Mr. Morgan: We intend to roll out Sprint 4G advertising as each market comes live. We want to offer folks the amazing power and productivity of 4G at every opportunity, so we will not wait until we have a complete build-out across the nation. Sprint 4G is currently available in Baltimore and is expected to be available in Portland, Las Vegas, Atlanta and other markets this summer. And in 2010 we are looking to bring on New York, Boston, Washington, Houston and the San Francisco Bay Area. We want people to experience Sprint 4G to help reinforce that Sprint is the technology innovator in wireless, in addition to being the best value.

Ad Age: What have you learned as the marketing leader of a company that's struggling to make a comeback?

Mr. Morgan: You've got to prioritize and you have to maintain that focus. It's also an ability to quickly read the market and to understand where the opportunities might lie that aren't as apparent in the category to the competitors. When you look at the "Now Network" campaign, it's very clear what we're trying to deliver there, and the early feedback is that not only do consumers understand it, it's incredibly relevant. The "Simply Everything" plan took a worry-free component and applied it so people didn't have to constantly worry about the meter running on their phone, and we really dialed up that whole value proposition. On the customer-care side, our consecutive monthly improvement in first-call resolution and customer satisfaction metrics has now extended to 15 months.

Ad Age: How have recessionary pressures affected the expectations placed upon you as CMO?

Mr. Morgan: There's definitely more pressure on everybody to ensure you're giving your customers the best value and give them a tangible reason to stay with you. We certainly feel it, but we embrace it too -- the expectation is that it's an opportunity to reinforce to your current customers why they should be staying with you, and it's an opportunity to attract new customers, and certainly the company and the shareholders are looking to us to do our job. The new "Now Network" ads build on the groundwork we've established, taking our messaging to the next level. Our network-focused ads are about differentiation. They integrate a number of new elements from our overall strategy, including results from a segmentation study that helped us better target customers, changes in our customer base as a result of economic conditions, and a desire to talk about the strength of our network in a unique, impactful way.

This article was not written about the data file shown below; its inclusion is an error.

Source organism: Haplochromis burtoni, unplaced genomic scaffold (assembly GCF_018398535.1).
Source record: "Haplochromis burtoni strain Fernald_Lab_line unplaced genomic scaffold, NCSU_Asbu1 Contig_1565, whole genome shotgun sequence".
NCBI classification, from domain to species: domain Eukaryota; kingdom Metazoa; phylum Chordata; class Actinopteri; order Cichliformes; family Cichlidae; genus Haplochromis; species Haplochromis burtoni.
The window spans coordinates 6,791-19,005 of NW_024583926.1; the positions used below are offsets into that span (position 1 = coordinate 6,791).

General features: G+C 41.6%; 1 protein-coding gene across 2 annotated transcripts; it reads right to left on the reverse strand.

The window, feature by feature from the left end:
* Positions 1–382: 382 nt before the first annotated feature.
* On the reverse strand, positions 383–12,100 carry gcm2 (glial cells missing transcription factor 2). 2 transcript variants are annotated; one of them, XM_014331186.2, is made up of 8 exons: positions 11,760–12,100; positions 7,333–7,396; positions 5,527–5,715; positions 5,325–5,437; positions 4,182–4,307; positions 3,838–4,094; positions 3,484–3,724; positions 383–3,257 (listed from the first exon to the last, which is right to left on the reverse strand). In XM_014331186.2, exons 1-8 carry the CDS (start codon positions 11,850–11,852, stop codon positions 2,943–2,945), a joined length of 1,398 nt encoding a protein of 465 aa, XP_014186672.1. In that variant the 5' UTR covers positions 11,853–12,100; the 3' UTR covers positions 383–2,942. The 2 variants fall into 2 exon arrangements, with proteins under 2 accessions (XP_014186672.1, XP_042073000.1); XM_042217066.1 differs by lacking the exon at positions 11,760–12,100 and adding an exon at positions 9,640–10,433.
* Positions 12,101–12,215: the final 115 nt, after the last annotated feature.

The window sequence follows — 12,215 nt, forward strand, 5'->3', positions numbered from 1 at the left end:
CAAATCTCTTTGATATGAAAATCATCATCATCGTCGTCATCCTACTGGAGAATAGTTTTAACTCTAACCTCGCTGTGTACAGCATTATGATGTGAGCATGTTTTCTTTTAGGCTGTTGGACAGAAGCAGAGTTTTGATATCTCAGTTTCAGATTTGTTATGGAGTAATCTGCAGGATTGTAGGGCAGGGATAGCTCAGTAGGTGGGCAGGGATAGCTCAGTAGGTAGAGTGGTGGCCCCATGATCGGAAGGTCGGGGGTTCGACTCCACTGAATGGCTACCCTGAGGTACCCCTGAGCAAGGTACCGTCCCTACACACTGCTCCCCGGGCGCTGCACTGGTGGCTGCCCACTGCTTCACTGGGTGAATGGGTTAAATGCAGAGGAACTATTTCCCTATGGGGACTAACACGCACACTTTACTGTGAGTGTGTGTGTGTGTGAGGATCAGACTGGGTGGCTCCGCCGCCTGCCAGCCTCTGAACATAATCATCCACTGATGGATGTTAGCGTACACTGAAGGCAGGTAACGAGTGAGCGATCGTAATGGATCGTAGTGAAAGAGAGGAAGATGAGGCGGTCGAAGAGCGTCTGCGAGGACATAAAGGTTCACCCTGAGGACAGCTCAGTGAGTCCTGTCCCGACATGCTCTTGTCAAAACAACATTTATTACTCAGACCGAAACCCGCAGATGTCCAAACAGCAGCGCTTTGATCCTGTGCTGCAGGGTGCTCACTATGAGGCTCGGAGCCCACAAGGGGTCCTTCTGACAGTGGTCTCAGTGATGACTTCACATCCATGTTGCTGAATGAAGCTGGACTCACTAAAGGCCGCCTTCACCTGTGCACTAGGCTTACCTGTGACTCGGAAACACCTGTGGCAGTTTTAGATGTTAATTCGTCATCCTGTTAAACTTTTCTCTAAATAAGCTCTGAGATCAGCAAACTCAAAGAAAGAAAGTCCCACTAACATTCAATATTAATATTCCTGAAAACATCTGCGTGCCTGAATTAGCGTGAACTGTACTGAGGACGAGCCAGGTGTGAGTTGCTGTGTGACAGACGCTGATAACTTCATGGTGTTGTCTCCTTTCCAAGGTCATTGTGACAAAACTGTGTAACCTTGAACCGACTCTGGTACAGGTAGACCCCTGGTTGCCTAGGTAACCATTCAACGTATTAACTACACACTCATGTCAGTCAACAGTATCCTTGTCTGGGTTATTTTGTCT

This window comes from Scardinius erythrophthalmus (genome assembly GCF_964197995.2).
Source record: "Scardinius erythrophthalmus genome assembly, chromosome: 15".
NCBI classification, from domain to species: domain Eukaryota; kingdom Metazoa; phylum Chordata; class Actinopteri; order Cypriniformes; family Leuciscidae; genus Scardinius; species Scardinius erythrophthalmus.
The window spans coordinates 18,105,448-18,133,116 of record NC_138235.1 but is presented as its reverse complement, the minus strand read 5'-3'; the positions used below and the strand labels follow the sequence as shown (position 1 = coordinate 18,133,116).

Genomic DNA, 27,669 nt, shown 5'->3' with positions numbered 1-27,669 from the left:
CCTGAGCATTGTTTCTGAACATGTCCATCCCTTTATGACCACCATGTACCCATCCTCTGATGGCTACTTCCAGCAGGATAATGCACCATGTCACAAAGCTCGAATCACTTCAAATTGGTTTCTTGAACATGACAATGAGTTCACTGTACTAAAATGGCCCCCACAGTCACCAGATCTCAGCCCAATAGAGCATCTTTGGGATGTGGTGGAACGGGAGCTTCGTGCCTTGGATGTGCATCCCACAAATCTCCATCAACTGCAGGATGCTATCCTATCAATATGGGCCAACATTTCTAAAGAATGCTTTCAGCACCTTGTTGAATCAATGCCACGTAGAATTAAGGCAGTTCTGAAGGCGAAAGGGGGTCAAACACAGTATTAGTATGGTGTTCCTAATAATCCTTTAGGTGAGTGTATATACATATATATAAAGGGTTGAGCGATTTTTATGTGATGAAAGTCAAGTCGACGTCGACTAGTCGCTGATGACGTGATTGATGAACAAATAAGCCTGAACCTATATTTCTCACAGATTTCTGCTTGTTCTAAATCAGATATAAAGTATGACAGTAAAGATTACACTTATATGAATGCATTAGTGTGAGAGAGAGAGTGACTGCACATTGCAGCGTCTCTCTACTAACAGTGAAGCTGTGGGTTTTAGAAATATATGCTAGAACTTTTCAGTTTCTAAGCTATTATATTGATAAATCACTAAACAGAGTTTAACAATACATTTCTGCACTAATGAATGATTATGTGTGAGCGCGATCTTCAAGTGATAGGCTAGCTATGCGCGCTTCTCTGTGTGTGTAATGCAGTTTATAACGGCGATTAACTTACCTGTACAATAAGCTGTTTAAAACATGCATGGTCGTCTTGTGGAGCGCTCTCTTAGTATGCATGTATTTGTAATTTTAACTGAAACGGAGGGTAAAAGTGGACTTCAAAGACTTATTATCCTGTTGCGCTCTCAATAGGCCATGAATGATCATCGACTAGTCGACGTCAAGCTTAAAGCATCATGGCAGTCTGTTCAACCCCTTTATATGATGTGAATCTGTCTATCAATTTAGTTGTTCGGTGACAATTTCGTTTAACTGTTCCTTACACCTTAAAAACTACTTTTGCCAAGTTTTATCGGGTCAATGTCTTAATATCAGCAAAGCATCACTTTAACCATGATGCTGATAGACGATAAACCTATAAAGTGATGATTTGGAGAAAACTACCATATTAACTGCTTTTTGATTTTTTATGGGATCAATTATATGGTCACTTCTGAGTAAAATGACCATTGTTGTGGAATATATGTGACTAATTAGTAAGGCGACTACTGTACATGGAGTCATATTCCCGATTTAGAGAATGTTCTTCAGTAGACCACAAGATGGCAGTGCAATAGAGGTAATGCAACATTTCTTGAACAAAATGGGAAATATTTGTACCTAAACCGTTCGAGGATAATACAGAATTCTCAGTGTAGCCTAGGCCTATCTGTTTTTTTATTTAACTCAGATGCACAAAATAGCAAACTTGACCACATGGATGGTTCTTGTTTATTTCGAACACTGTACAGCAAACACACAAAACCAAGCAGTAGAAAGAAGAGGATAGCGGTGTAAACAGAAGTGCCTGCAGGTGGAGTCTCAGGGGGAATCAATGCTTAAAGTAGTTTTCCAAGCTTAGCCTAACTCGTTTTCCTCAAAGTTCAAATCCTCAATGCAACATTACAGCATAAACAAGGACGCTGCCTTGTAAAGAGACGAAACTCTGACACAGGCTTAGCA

Ad Age: We've seen Sprint execute its biggest-ever online campaign this year. Does this portend a shift in Sprint's media mix?

Mr. Morgan: We've consistently been a leader in spend in online and digital, and all of our upfront media buy includes a core digital element. We're a technology brand and we have a clear market advantage in the data space; it's imperative we dominate the digital media space. We have continued to put an increasing emphasis in our media mix in this area. We have key passion points we look to; they include movies and properties like Nascar, NFL, business, health, gaming. We'll continue to dial up in this space.

Ad Age: How does social media play in Sprint's communications plan?

Mr. Morgan: Social media is where Sprint customers are and it is where we need to be in order to engage with them. For example, as part of the Palm Pre advertising campaign, Sprint launched a one-day takeover of Facebook and encouraged users to "gift" a virtual Palm Pre. You also saw us doing a unique venture with YouTube to promote the "Now Network." Users held up a digit from their hand and submitted this image to YouTube. These images were combined and turned into a Now clock. During the two days it ran on the YouTube home page, we had over 40,000 submissions.